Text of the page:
We do not know whether DNTs can harm the unborn child. Studies in animals show that babies of mothers exposed to DNTs during pregnancy can have anemia and nervous system damage at birth. These effects are similar to those seen in adult animals.
How can families reduce the risk of exposure to DNTs?
- Prevent children from playing in soil contaminated with DNT, as it may occur near ammunition producing facilities.
- If you use well water and live near an ammunition producing facility it may be a good idea to have the water tested for DNT and other contaminants.
- DNT is not often detected in drinking water supplies.
Is there a medical test to determine whether I've been exposed to DNT?
DNT and its breakdown products (metabolites) can be measured in urine. However, the detection of DNTs or metabolites cannot predict the kind of health effects that might develop from that exposure. Because DNTs and their metabolites leave the body fairly rapidly, the tests need to be conducted within days after exposure. These tests are not usually available in a doctorâ€™s office, but they can be performed in special laboratories.
Has the federal government made recommendations to protect human health?
The EPA has determined that exposure to 2,4-DNT in drinking water at concentrations of 1 mg/L for 1 or 10 days is not expected to cause any adverse effects in a child.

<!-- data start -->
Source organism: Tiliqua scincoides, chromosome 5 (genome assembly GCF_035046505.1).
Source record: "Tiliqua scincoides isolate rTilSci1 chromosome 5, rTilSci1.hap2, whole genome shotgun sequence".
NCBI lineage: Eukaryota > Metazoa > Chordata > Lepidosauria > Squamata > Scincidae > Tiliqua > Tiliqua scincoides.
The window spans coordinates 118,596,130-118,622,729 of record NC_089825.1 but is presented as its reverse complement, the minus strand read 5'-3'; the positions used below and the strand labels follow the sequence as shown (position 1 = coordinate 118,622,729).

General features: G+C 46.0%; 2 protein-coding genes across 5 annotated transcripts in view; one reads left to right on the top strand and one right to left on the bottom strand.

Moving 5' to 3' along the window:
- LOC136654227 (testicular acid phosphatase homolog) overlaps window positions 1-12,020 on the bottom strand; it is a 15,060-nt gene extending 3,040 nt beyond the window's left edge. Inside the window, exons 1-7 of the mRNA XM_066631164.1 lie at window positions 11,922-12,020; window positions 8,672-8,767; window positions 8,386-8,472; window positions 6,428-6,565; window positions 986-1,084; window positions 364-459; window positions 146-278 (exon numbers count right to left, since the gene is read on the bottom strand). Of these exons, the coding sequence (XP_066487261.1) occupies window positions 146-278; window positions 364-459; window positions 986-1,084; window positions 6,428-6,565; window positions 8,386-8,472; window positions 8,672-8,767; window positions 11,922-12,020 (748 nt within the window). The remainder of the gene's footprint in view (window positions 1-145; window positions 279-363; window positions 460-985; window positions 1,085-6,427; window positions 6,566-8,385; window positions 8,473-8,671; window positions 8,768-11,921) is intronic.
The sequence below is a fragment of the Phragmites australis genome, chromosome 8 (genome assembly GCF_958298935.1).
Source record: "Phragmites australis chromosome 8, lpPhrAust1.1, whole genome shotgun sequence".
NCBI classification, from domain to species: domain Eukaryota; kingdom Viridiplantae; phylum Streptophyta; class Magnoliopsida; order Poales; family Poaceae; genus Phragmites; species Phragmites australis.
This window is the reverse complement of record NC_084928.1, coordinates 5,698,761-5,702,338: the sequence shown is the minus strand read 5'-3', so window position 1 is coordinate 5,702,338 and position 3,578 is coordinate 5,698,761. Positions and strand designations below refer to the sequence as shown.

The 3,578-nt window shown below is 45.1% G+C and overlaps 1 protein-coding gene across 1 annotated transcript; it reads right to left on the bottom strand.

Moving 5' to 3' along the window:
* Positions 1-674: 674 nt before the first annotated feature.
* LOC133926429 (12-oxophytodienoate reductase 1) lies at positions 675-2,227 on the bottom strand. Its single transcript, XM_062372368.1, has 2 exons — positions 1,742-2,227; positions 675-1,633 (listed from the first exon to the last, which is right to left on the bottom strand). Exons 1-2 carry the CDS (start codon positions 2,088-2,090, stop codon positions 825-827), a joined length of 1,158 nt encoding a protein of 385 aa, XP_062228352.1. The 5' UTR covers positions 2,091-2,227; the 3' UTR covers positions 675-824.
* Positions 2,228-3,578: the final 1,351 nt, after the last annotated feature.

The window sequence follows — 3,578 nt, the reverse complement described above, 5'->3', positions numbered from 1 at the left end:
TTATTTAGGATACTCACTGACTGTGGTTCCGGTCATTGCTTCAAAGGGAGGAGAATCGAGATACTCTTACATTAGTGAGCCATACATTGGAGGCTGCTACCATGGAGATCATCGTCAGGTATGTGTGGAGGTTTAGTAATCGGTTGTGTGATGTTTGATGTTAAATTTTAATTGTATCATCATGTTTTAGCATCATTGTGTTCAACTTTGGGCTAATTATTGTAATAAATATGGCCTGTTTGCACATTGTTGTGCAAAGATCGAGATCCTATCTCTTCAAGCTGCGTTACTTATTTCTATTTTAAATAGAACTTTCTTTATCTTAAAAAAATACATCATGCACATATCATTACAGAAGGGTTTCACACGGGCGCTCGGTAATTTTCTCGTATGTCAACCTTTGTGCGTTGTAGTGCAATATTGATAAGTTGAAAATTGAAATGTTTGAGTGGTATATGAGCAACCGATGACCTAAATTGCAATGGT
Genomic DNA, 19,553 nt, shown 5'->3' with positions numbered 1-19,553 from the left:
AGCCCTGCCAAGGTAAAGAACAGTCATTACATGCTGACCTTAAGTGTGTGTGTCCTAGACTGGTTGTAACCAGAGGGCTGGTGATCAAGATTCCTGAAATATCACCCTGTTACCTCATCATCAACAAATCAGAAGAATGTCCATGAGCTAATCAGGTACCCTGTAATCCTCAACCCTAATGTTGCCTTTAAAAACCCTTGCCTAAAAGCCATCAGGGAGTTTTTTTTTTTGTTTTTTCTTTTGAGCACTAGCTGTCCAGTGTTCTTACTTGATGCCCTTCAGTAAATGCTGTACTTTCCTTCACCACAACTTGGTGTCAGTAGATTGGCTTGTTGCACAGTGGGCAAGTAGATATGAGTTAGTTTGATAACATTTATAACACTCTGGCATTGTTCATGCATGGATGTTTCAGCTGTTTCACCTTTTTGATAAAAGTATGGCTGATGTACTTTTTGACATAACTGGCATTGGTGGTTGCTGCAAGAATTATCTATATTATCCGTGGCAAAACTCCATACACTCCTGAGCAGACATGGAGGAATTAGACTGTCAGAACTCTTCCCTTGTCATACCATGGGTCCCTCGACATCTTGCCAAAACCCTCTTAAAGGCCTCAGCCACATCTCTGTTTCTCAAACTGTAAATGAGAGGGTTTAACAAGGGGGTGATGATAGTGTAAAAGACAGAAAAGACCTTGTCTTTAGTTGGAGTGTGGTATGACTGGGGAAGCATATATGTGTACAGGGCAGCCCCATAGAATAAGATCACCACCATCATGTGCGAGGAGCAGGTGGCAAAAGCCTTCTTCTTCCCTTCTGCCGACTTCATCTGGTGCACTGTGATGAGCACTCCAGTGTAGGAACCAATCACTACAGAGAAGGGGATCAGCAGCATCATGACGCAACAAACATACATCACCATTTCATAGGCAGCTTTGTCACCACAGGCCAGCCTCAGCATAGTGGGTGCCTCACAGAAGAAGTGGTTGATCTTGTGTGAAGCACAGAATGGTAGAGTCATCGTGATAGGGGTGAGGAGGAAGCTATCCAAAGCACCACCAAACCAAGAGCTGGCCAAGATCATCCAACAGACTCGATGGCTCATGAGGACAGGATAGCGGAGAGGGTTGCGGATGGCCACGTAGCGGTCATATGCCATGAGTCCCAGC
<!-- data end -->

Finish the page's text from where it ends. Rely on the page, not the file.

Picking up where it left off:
The Occupational Safety and Health Administration (OSHA) set a legal limit of 1.5 mg/m3 DNT in air averaged over an 8-hour work day.
The National Institute for Occupational Safety and Health (NIOSH) recommends a limit of 1.5 mg/m3 DNT in air averaged over a 10 hour work day.
Agency for Toxic Substances and Disease Registry (ATSDR). 2013. Toxicological Profile for Dinitrotoluenes (Draft for Public Comment). Atlanta, GA: U.S. Department of Health and Human Services, Public Health Service.
Where can I get more information?
If you have questions or concerns, please contact your community or state health or environmental quality department or:
For more information, contact:
Agency for Toxic Substances and Disease Registry
Division of Toxicology and Human Health Sciences
1600 Clifton Road NE, Mailstop F-57
Atlanta, GA 30333
Phone: 1-800-CDC-INFO · 888-232-6348 (TTY)
Email: Contact CDC-INFO
ATSDR can also tell you the location of occupational and environmental health clinics. These clinics specialize in recognizing, evaluating, and treating illnesses resulting from exposure to hazardous substances.
Information line and technical assistance:
To order toxicological profiles, contact:
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Springfield, VA 22161
Phone: 800-553-6847 or 703-605-6000
Some PDF files may be electronic conversions from paper copy or other electronic ASCII text files. This conversion may have resulted in character translation or format errors. Users are referred to the original paper copy of the toxicological profile for the official text, figures, and tables. Original paper copies can be obtained via the directions on the toxicological profile home page, which also contains other important information about the profiles.
The information contained here was correct at the time of publication. Please check with the appropriate agency for any changes to the regulations or guidelines cited.
- Page last reviewed: July 12, 2013
- Page last updated: July 12, 2013
- Content source: Agency for Toxic Substances and Disease Registry